Sierra Club Endorses Kenneth Collins and Tony DeLeo for Jefferson County PUD. There have been major problems with the newly expanded Jefferson County PUD: it failed to continue financial assistance programs that PSE had in place for helping people pay their winter heating bills; it is now faced with the prospect of turning back hundreds of thousands of dollars earmarked for conservation because of a failure to publicize and aggressively market these programs; and finally, despite the fact that Jefferson County has one of the highest solar adoption rates in the state, the PUD failed to make solar one of its priorities. Challengers—Tony DeLeo and Kenneth Collins—won the primary election and are now running in the general election. After interviewing the candidates multiple times, North Olympic Group is comfortable endorsing both of them. Both candidates understand the important role the PUD can play in advancing conservation and solar and in decreasing its reliance on nuclear and coal. Additionally, both understand the many administrative and management challenges facing the PUD as it transitions from being just a small water utility to becoming the electric utility for Jefferson County. Please go to the respective candidate websites to find out more information to help you in making an informed choice in this important race. Then please volunteer to help your candidate of choice win! To learn more about each candidate, please check their websites at Kenneth Collins for PUD Commissioner, District 2 or Tony DeLeo 4 PUD. Tony can also be reached by email at deleo4PUD@gmail.com



The Sierra Club endorses Derek Kilmer for re-election to Congress representing District 6. During his first term, Congressman Kilmer has earned a distinguished 93% score on the League of Conservation Voters Scorecard that tallies how often a member votes favorably on key environmental legislation. Additionally, Congressman Kilmer co-introduced, with Senator Murray, legislation to add additional protections to the Olympic wilderness, including the first Scenic and Wild designation of the Peninsula’s pristine salmon rivers. Congressman Kilmer has made an exceptional effort to listen to his constituents’ concerns, sponsoring many town meetings throughout District 6. He knows how important jobs are to his district and how critical strong environmental protections are to economic prosperity today and for future generations.






State Representative #2, District 24 - Rep. Steve Tharinger is running for a third term. Steve is a long time leader of salmon habitat restoration and protection. He is a member of the Puget Sound Partnership Ecosystem Coordination Board. Steve was also instrumental in securing appropriations from the 2013 State Legislature to fund air monitors for Port Angeles, Sequim and Port Townsend to measure ultrafine particles from biomass plants. He sits on the Governor's task force to increase funding for mass transit, bike, and trails. Steve co-sponsored legislation requiring oil companies to fully disclose the amount of oil entering our state, the route of oil trains, and other information on the movement of oil which our communities and first responders need to know. He favors renewable energy, funding for pedestrian projects, and making funds available for conservation priorities such as Puget Sound Cleanup and stormwater management. He worked on strengthening water conservation rules and worked on this issue for years while a Clallam County Commissioner.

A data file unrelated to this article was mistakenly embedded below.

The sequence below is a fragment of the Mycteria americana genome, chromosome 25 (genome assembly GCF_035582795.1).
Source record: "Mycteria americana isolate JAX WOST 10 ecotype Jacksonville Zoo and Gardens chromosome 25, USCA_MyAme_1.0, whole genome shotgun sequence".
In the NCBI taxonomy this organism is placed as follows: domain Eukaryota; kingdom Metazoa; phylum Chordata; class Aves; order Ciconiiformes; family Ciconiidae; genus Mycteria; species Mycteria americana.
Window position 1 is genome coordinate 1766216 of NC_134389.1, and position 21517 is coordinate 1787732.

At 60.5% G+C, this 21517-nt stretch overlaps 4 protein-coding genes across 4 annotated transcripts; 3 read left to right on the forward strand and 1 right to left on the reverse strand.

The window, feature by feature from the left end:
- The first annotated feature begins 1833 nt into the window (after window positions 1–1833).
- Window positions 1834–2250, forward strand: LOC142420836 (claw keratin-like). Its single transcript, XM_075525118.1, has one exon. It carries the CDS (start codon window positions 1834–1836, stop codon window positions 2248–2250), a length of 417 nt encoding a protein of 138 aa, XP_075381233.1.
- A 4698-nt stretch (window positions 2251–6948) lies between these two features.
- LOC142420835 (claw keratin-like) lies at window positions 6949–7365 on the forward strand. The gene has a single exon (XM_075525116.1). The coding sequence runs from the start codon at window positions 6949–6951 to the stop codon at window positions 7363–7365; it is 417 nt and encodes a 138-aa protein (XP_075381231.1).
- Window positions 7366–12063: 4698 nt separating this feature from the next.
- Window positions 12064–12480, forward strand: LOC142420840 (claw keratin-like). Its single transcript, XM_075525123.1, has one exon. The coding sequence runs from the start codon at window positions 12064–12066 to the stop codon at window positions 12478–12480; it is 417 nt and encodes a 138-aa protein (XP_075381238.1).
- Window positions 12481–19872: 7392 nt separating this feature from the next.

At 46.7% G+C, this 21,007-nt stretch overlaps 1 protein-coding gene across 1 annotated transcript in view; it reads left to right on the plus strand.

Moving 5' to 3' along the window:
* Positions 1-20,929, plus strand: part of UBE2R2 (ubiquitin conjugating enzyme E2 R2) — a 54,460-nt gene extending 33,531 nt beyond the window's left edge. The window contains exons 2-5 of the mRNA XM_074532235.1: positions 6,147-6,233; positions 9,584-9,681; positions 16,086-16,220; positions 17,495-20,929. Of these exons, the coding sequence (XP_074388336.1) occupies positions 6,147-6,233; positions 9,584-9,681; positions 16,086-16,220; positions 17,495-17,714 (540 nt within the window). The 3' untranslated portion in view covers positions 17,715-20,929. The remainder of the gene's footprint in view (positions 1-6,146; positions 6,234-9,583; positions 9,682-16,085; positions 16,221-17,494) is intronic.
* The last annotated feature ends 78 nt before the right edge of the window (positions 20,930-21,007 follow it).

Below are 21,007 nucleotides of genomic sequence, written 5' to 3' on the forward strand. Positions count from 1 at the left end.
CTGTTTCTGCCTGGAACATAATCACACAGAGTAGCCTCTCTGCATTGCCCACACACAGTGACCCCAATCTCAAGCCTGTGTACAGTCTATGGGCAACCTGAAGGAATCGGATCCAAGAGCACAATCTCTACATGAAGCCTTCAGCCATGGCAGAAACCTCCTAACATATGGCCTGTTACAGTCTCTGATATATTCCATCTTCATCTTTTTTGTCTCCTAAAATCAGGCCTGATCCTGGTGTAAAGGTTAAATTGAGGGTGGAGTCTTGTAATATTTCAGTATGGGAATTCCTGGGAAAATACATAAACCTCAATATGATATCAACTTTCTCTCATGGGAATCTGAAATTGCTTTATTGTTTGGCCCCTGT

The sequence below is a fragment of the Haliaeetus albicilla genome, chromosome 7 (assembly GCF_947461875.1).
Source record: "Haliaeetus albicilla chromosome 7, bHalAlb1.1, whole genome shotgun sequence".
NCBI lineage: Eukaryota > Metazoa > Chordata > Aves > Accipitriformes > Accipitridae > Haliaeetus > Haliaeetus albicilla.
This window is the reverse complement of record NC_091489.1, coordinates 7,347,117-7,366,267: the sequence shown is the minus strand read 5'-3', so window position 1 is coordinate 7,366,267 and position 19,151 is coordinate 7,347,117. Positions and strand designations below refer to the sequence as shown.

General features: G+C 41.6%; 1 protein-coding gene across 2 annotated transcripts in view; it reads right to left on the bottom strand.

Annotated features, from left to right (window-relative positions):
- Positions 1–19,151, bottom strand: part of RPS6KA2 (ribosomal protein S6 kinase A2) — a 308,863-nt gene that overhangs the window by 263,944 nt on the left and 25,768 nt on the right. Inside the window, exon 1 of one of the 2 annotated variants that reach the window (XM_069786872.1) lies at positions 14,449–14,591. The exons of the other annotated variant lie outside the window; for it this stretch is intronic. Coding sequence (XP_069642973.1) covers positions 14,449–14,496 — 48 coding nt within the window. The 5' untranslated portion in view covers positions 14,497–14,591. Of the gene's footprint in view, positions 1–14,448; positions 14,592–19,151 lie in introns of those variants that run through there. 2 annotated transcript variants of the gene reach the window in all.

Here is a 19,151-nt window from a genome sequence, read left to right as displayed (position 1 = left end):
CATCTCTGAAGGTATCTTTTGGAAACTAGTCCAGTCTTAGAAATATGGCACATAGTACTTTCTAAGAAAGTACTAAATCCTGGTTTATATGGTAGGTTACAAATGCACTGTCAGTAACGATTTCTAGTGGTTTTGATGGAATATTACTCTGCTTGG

State Representative #1, District 24 - Rep. Van De Wege has a strong environmental voting record which includes led on the Neah Bay Rescue Tugs and banning flame retardants in commercial products, and serves on the House Leadership environmental group. He was successful in having the 2013 State Legislature appropriate funds for air monitors in Port Angeles, Sequim and Port Townsend to measure ultrafine particles from biomass plants. Kevin co-sponsored legislation requiring oil companies to fully disclose the amount of oil entering our state, the route of oil trains, and other information on the movement of oil which our communities and first responders need to know. He supports renewable energy, funding for mass transit, bike, and pedestrian projects, making funds available for conservation priorities such as Puget Sound Cleanup and stormwater management, and wants to see more revenue for the Department of Ecology and Parks.





Chair: Monica Fletcher

Vice Chair: Robert Sextro

Secretary: Bill Volmut

Treasurer: Monica Fletcher


Executive Committee:

Norm Baker: Marine Issues

Monica Fletcher: Chair, Treasurer, Jefferson County Conservation Chair

Peter Guerrero: Outings Chair, Jefferson County Political Chair

Darlene Schanfald: Clallam County Conservation Chair, Clallam County Political Chair

Robert Sextro: Vice Chair, Program Chair, Air Quality, Energy Issues, Wild Olympics Campaign.

Bill Volmut: Secretary


Other NOG Leaders:

Bob Lynette: Climate Change, Wild Olympics Campaign

Janet Marx: Membership Chair, Newsletter Editor

Mary Porter-Solberg: Membership Co-Chair, Webmaster


Wild Olympics Campaign:

After extensive engagement and discussion with residents and local business leaders on the Olympic Peninsula, Senator Patty Murray and Representative Derek Kilmer introduced the Wild Olympics Wilderness and Wild and Scenic Rivers Act of 2014 in the Senate and House of Representatives. As part of an ongoing effort to preserve and grow jobs on the Olympic Peninsula, this legislation would protect some of the most environmentally sensitive parts of our region for future generations while protecting access to outdoor recreation opportunities and private landowners’ rights. It would designate 126,554 acres of existing federal land as wilderness in the Olympic National Forest and designate 464 river miles across 19 rivers and some major tributaries on the Olympic Peninsula as Wild and Scenic Rivers. The wilderness designation permanently protects old growth and ancient forest habitat throughout the region. Go to the Wild Olympics Campaign Website.